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Gabrielle Union Explains Why She Finds The Term Stepparent ‘Very Annoying’: ‘It’s Not a Word That I Use’

As part of one of the most famous blended families on the block, Gabrielle Union and Dwyane Wade have been extraordinarily candid about their experience navigating parenting their 3-year-old, Kaavia, as well as co-parenting Wade’s children from previous relationships, including 19-year-old Zaire, 14-year-old Zaya, 8-year-old Xavier, and his nephew, 20-year-old Dahveon Morris, whom he serves as a father figure for. And while Union no doubt seems like an awesome stepmom to Wade’s kids, she recently opened up about why she finds the terms “stepparent” or “stepmom” to be “very annoying” when referring to her relationship with his children.

Union recently appeared as a guest on the We Can Do Hard Things with Glennon Doyle podcast, and she told Doyle and her wife, soccer pro Abby Wambach, why she eschews the “stepparent” label. Describing herself as an “adult child of divorce” since her parents divorced after they’d been married for 30 years, she shared, “Here I am, having to deal with this new terminology for this other grown-ass woman that’s now saying, ‘I’m your stepmom.'” She added, “‘I’mma call you your name and you call me my name, but [stepmom is] stupid. And to this day, I refer to her as my dad’s wife and her name. I don’t use the phrase ‘stepmom.'”

When she started dating Wade in 2008, she described what it was like to develop a relationship with the NBA star’s children. “I wanted to make sure that I was consistent in their lives,” she said. “Whatever personality that I was trying on that day, or whoever I was, I just needed to be consistent so they could get used to me. They’ve already gone through so much upheaval, moving states away, not knowing anyone, having the trauma of divorce, and I just knew I needed to be consistent. But I didn’t know what my role was.”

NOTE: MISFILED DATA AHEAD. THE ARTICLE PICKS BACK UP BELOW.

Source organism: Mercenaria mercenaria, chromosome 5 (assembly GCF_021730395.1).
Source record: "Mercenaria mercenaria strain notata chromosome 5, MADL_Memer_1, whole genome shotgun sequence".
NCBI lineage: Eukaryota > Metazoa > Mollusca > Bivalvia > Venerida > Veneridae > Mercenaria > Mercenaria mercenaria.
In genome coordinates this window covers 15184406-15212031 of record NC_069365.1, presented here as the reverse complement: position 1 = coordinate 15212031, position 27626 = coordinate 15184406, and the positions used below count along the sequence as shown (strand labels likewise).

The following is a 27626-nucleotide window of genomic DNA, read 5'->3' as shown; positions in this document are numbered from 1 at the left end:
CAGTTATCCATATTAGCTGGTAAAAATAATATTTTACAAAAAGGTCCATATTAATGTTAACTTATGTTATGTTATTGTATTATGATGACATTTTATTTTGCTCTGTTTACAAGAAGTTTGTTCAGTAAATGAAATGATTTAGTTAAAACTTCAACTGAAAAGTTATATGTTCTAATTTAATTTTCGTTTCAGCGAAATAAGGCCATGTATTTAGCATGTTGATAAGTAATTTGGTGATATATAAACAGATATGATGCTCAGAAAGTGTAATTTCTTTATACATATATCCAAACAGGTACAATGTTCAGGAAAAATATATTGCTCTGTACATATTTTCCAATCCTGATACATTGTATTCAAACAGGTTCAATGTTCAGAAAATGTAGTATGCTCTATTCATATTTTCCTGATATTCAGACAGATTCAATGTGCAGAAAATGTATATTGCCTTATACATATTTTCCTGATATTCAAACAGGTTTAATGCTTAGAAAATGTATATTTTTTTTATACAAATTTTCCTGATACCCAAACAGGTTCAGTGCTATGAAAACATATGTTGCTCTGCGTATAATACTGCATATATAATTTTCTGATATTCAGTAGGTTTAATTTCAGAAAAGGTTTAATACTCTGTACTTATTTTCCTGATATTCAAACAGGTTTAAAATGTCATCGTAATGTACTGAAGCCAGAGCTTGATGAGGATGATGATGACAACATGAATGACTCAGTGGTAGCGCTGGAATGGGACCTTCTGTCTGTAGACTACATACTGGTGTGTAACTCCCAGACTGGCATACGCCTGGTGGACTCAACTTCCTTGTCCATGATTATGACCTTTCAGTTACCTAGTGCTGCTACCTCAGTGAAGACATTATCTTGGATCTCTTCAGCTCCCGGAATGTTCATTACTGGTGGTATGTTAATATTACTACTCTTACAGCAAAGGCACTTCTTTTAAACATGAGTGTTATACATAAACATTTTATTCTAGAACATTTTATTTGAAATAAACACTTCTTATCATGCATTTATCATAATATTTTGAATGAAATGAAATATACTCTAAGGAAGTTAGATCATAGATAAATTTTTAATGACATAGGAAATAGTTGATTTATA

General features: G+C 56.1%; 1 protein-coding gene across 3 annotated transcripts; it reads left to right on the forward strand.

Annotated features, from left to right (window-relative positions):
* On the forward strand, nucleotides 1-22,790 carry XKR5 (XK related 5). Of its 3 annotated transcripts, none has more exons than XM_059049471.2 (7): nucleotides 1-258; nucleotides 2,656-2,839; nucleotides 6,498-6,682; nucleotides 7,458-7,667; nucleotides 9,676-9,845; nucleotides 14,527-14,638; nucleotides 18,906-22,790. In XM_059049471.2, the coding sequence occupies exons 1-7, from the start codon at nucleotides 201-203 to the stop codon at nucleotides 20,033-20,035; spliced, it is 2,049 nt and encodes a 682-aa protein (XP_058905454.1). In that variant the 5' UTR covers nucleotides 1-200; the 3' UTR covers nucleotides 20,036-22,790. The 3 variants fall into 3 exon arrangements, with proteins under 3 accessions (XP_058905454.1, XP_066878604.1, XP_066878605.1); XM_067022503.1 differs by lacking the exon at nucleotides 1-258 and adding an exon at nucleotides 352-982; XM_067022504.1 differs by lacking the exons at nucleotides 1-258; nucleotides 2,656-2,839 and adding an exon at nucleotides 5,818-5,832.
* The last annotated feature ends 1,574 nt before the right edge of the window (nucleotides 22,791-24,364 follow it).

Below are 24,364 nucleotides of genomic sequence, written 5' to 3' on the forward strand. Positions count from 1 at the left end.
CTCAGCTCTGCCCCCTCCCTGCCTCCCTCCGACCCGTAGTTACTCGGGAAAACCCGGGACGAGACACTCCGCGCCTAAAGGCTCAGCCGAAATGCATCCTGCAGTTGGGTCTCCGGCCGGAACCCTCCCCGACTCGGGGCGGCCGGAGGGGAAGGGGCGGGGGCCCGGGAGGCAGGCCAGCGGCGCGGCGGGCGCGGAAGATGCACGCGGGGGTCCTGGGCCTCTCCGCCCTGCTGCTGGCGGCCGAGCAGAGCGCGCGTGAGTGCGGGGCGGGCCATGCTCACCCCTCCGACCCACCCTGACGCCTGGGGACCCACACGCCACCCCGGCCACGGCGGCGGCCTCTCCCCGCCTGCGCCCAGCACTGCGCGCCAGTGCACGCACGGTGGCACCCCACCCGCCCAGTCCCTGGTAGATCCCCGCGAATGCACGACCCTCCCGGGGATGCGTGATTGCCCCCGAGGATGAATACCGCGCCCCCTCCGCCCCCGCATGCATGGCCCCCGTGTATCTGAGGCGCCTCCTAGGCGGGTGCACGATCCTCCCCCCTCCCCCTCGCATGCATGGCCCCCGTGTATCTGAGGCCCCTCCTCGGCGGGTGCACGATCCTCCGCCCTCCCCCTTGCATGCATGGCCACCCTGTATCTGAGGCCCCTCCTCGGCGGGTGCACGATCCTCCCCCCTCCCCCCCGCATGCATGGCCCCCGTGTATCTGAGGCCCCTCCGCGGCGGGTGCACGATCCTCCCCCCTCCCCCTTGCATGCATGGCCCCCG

“I knew that when I married him, I was married to them,” she continued. “The stepparent label was put on me by the kids’ school because you have to describe yourself: Who are you if you’re not their mother?,” she explained. “It’s very annoying. And It’s not a word that would I use.”

Jokingly blaming the negative cultural perception of stepparents on Disney movies, Union added, “What I realized very quickly is you will never, ever — I don’t care if the other parent is dead — you will never be able to replace the other parent. Don’t try to replace that other parent — that is not your job. Your job is to be consistent… Just be consistent so they know who you are.”

“Understand that you are never gonna be their parent, but you can be a consistent, loving, compassionate adult in their life that they can always count on,” she advised. “And you need to be the sanctuary in the storm. It is not your job to offer commentary about the noncustodial parent. It is not your job to point children in the direction of the truth you feel like is going to set you free but burden them with knowledge that they don’t really need… and always remember that there is a gap in ages for a reason. One of y’all is the adult, and then there are children. And you always need to be the responsible adult for a reason.”

Protecting her family’s peace is of utmost importance for Union. “I will only take the high road when it comes to the kids and protecting their peace and their grace,” she concluded.

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